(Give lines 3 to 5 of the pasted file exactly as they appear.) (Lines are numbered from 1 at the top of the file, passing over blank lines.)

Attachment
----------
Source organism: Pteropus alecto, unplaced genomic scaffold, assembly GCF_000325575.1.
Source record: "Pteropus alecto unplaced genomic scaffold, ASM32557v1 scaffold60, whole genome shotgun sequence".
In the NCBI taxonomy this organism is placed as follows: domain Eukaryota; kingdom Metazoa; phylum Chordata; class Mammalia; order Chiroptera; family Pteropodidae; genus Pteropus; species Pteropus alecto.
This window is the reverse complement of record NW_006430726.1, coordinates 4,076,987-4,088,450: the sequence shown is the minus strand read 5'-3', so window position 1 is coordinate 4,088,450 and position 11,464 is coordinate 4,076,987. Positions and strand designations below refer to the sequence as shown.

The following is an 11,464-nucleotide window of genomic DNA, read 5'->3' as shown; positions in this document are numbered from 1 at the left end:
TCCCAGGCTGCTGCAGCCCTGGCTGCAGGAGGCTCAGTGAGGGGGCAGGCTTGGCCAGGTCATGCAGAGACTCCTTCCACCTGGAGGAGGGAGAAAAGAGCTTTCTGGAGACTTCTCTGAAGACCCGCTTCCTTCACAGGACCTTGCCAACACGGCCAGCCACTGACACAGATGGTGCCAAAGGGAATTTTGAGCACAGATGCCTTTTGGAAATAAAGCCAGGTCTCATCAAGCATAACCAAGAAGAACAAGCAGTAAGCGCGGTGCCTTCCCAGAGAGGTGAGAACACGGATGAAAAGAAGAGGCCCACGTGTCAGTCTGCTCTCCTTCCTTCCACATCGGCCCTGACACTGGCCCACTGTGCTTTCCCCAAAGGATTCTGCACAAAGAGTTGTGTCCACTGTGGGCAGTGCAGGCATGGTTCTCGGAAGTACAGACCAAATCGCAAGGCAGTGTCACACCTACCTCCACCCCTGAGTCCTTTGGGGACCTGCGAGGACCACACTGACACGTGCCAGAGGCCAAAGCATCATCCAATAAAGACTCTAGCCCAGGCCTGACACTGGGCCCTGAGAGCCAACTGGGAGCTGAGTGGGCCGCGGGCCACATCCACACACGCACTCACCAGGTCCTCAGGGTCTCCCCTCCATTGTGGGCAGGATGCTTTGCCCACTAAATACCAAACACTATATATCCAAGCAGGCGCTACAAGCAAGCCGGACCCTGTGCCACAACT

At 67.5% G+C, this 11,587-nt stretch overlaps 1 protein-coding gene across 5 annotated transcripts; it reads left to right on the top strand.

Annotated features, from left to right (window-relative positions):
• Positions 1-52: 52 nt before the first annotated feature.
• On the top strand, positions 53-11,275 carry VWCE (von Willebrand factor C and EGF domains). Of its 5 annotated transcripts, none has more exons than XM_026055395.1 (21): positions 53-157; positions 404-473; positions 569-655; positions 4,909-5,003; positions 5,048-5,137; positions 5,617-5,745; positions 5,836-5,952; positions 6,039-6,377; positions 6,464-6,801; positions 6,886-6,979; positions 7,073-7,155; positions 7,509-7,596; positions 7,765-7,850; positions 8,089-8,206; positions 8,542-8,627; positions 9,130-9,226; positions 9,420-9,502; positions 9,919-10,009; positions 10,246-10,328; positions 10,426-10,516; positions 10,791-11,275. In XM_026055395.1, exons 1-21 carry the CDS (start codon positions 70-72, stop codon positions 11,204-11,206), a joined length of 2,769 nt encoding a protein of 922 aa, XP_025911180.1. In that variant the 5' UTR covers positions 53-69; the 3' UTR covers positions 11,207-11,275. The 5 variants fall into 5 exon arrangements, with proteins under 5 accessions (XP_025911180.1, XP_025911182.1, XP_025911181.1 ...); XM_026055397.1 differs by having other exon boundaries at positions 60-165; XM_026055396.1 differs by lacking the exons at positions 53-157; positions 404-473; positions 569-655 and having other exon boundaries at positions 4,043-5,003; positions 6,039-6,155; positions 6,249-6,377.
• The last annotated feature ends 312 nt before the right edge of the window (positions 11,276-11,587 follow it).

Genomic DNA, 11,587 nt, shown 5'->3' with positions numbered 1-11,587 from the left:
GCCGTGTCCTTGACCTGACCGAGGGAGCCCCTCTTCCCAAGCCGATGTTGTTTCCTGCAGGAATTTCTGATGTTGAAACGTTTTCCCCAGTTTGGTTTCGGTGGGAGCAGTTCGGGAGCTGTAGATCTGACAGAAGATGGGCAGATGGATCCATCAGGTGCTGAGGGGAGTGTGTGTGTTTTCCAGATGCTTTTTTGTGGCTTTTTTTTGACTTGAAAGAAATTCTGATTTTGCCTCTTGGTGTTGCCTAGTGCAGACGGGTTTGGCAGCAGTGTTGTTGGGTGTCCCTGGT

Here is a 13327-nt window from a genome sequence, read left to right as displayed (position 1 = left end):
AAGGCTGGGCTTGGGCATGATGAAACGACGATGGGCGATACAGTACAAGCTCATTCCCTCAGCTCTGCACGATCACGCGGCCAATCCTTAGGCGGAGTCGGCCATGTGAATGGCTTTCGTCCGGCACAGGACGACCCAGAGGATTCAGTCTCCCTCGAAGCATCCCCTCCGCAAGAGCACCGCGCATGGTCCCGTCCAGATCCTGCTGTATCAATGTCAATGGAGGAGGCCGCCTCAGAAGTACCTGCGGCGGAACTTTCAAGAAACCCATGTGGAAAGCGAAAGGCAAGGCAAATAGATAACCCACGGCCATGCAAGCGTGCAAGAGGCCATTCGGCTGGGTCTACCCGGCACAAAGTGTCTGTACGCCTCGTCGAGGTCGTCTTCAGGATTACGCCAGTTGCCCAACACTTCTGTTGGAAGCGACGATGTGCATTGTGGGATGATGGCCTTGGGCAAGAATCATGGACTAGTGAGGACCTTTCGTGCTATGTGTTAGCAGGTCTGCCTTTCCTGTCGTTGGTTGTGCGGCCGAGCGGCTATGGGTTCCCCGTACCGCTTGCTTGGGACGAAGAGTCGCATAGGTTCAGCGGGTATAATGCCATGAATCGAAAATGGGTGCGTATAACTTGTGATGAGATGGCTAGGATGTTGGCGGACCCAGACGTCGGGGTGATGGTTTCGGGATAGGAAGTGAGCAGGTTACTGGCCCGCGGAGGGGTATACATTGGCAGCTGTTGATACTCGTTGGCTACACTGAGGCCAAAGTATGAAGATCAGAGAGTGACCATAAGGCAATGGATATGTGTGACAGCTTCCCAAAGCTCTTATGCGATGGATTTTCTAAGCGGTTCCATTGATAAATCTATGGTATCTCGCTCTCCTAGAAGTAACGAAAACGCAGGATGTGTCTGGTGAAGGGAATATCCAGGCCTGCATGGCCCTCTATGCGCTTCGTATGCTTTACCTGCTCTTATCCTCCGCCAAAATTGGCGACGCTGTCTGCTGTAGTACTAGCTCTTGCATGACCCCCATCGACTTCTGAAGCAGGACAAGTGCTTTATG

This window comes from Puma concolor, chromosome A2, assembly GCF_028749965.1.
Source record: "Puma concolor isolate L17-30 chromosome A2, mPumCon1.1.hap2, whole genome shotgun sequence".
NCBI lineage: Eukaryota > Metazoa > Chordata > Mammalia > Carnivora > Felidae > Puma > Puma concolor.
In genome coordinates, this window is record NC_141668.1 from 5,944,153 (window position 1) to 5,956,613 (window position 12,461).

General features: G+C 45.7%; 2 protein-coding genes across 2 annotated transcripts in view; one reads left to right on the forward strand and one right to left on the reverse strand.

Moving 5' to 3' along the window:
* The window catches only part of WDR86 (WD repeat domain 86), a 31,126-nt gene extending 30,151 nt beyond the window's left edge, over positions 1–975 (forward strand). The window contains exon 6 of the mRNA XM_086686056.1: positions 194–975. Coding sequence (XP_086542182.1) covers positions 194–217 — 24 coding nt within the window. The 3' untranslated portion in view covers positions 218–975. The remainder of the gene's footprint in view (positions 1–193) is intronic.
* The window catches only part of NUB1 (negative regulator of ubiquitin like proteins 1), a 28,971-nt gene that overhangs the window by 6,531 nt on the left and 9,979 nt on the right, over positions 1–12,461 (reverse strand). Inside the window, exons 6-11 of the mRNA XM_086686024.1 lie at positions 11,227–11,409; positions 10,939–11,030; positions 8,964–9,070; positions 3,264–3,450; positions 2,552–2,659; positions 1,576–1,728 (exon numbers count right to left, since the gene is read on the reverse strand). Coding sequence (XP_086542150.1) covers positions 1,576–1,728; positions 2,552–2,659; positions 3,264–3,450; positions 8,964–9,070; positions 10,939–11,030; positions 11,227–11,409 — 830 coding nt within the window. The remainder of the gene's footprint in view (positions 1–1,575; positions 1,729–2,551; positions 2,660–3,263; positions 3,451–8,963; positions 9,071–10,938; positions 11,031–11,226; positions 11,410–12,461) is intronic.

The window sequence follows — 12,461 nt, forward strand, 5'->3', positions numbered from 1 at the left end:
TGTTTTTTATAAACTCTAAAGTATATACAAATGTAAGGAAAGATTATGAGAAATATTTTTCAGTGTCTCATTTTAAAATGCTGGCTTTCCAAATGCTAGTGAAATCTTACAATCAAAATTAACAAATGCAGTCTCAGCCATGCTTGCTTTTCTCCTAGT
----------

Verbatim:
In the NCBI taxonomy this organism is placed as follows: domain Eukaryota; kingdom Metazoa; phylum Chordata; class Mammalia; order Chiroptera; family Pteropodidae; genus Pteropus; species Pteropus alecto.
This window is the reverse complement of record NW_006430726.1, coordinates 4,076,987-4,088,450: the sequence shown is the minus strand read 5'-3', so window position 1 is coordinate 4,088,450 and position 11,464 is coordinate 4,076,987. Positions and strand designations below refer to the sequence as shown.

The following is an 11,464-nucleotide window of genomic DNA, read 5'->3' as shown; positions in this document are numbered from 1 at the left end: